AI (Artificial Intelligence) and machine learning are well-suited to the law in many ways.
As both machine learning and law apply historical examples (precedents) to determine how to handle new situations, they operate according to the same principles.
AI technologies – especially natural language processing – are close to transforming and revamping the legal field as they improve.
In addition to historical case data processing, legal research, and case outcome prediction, AI is able to handle a variety of tasks traditionally performed by lawyers.
According to a Deloitte report, 39% of legal jobs can already be automated.
What This Means For The Future Of Law Firms
AI and automation have the potential to replace up to 23% of a lawyer’s daily responsibilities.
This helps across areas such as:
|Contract Review||Contract Analytics|
|Litigation Prediction||Legal Research|
And this results in:
- Elimination of time-consuming legal tasks
- Efficiency gains and deeper legal knowledge
- An understanding and adoption of legal tech
- More time to spend exploring creative ways to tackle legal matters
- More time to spend with clients
- Saving money for clients
Other ways AI can help law firms:
|Due diligence||Document automation||Preparing cases|
|Spotting weaknesses||Intellectual property||Electronic billing|
It is important to note that artificial intelligence law is complicated and can include issues such as intellectual property, data protection, ethics, politics, and social policy.
Some Legal Questions Relating To Artificial Intelligence
AI is part of our daily lives – from Alexa and apps like Siri, through video games, automatic online shopping carts and AI-based bots.
Many companies are already using AI via chatbots to answer people’s questions.
And in some cases, the AI is making decisions such as whether to grant people loans.
That’s a lot of responsibility.
You would have to hope the algorithm behind the AI is fair and solid.
The area of artificial intelligence thus raises some important legal questions.
Here are a few to consider:
- Can AI commit a crime, who is responsible, and who will monitor this?
- Do we need legal requirements to ensure AI behaves within the law?
- What will the punishment be for using AI to commit a crime?
- How will AI comply with international humanitarian law?
- Does the AI or its creator own the intellectual property it creates?
- If AI creates new content outside of its code, who does it belong to?
- Would AI constitute a legal entity or would it have to adhere to legal social control?
- Can AI have rights in anything?
- Who is liable for the damages suffered by people as a result of AI?
- How do we put laws in place to eliminate bias and discrimination?
The Concerns Surrounding Artificial Intelligence
Artificial intelligence can now be recognised as an inventor in patent applications after an historic Australian court decision in July this year.
An AI machine called DABUS is an “artificial neural system”, and Australia’s Federal Court made the historic finding that “the inventor can be non-human”.
The Commissioner of Patents has decided to appeal the Federal Court’s decision.
The appeal is centred on questions of law and the interpretation of the patent legislation as it currently stands. The Commissioner considers that the legislation is incompatible with permitting an AI to be an inventor, and that the issue is one of public importance.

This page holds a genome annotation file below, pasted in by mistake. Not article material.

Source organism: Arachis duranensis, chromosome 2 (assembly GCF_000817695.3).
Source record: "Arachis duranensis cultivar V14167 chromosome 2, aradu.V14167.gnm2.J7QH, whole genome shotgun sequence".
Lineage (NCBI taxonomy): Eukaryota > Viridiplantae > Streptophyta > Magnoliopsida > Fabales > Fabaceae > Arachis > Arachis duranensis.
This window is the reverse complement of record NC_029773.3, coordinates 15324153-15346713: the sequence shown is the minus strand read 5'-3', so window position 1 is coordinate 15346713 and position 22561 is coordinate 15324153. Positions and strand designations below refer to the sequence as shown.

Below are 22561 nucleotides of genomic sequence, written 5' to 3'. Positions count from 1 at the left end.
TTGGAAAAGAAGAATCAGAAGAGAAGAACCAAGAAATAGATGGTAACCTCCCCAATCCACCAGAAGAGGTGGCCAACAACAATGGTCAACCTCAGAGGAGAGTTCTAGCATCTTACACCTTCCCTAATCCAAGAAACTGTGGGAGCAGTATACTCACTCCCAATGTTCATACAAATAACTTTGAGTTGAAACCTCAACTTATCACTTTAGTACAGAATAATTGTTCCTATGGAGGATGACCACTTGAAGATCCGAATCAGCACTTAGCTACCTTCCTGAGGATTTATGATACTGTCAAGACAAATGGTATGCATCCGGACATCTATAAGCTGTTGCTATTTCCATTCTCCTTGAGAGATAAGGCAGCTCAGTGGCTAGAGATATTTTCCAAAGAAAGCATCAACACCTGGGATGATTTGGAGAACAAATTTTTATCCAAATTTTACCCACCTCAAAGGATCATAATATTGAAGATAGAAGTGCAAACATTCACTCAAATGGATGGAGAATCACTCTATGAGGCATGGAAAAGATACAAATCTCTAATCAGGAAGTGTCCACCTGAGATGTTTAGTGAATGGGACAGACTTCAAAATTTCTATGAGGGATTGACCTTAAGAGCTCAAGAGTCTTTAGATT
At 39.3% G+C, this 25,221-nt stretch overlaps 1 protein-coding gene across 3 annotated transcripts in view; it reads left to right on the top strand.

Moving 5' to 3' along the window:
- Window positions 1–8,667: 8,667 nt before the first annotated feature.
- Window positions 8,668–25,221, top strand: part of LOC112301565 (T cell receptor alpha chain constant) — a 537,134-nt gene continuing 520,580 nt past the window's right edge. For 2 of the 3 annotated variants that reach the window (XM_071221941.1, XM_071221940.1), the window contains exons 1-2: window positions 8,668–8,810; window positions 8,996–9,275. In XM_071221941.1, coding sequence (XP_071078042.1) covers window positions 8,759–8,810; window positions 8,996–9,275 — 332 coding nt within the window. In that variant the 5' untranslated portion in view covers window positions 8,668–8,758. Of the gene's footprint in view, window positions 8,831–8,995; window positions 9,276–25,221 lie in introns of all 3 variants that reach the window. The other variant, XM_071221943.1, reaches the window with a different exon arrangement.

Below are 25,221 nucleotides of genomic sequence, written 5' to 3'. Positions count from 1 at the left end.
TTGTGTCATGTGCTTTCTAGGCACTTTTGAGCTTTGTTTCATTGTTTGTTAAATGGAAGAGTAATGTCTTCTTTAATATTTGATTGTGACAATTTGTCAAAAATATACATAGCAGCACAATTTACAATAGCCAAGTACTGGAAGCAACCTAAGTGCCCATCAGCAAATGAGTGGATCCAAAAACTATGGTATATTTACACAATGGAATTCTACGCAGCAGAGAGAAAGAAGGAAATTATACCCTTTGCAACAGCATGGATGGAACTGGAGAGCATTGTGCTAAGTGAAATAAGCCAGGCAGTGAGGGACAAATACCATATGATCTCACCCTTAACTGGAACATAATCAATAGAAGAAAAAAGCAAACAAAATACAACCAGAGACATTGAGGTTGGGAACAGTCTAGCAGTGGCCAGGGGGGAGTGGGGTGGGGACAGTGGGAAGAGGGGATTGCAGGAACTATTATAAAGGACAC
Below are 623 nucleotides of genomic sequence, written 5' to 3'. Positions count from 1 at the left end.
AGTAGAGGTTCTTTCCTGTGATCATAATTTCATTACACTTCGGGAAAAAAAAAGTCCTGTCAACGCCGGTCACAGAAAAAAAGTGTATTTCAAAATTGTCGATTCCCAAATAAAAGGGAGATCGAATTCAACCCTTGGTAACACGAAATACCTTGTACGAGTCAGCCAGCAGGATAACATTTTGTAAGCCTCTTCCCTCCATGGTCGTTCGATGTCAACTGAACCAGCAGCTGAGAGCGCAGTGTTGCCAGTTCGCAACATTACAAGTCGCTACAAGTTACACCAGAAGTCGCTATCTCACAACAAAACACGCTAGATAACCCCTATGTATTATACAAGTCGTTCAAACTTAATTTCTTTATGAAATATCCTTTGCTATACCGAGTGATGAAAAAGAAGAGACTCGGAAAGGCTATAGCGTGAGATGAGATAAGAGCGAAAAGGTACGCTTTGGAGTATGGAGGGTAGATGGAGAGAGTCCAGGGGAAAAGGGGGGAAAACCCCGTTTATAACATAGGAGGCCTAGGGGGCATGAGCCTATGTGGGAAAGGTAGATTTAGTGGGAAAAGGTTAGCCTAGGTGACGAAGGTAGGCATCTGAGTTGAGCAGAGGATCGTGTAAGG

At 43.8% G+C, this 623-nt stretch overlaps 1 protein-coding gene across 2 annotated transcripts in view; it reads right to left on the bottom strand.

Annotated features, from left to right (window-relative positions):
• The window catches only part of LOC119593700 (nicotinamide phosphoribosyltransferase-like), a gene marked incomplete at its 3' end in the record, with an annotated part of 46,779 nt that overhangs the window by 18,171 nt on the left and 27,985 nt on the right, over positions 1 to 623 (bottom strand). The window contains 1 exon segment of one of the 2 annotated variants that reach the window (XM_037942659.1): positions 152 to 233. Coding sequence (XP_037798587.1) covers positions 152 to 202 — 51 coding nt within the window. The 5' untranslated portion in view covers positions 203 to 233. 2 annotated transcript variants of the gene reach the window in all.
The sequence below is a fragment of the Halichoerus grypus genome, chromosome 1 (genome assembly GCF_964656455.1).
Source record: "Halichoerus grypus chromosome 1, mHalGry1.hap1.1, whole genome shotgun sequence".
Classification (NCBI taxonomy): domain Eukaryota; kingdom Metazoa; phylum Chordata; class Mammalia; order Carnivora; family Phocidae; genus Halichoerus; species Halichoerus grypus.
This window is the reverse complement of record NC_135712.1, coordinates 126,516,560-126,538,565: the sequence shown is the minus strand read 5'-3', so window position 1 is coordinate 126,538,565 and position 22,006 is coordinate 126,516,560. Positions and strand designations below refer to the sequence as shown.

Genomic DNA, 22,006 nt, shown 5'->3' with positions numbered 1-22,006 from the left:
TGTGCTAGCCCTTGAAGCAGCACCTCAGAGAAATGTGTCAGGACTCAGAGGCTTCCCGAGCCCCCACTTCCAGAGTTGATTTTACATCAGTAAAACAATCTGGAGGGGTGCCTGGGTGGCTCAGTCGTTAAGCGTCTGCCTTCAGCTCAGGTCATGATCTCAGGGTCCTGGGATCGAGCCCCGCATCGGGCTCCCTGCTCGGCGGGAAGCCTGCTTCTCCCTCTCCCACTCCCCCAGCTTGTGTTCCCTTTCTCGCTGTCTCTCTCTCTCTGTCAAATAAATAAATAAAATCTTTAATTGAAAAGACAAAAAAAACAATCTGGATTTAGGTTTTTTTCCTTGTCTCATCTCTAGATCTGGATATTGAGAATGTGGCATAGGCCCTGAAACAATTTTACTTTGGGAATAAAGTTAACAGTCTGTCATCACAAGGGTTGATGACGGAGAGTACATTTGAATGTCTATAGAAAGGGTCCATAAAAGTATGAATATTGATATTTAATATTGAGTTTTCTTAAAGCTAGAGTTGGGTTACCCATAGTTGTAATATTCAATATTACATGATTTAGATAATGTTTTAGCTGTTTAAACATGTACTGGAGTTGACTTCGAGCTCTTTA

Every bias introduced by AI increases the risk of class-action lawsuits against companies.
Problems usually arise from the data used for training the AI. Data with bias will be acquired and may even be amplified by AI.
An example of this was when Microsoft had to take down its chatbot shortly after it went live due to its inflammatory, racist messages when it used tweets to train it to communicate with Twitter users.
In another case of AI gone bad, police in Victoria once issued a warning discouraging iPhone users from relying on Apple’s map app after rescuing several people who became stranded in bushland after following the app’s directions – some who were stranded 24 hours without adequate food and water.
However, the Saudi Arabian government granted citizenship to Sophia (a humanoid) in November 2017. So artificial intelligence is gaining prominence and legitimacy.
Indeed, a recent study by the McKinsey Global Institute reports that automation and other new technology could eliminate as many as 800 million jobs by 2030.
Artificial intelligence is not going away, and it is only going to become more powerful and have an increasing impact on our daily lives as human beings.
How We Help You With Artificial Intelligence Law
Ryan & Seton Lawyers is a progressive law firm, and we like to keep ahead of the legal implications of an ever-increasing AI-driven society. Here’s how we can help you:
- Get legal guidance on artificial intelligence law in your jurisdiction and learn the laws, rules, codes, or principles that apply.
- If you need legal advice on a legal issue related to artificial intelligence, contact us.
- We can provide you with an incident response policy that will help you effectively deal with incidents related to the use of AI.
- Get our assistance with privacy and data protection when you use or develop AI.
We can provide you with assistance in a range of matters relating to protecting intellectual property and artificial intelligence. Contact us today for more information.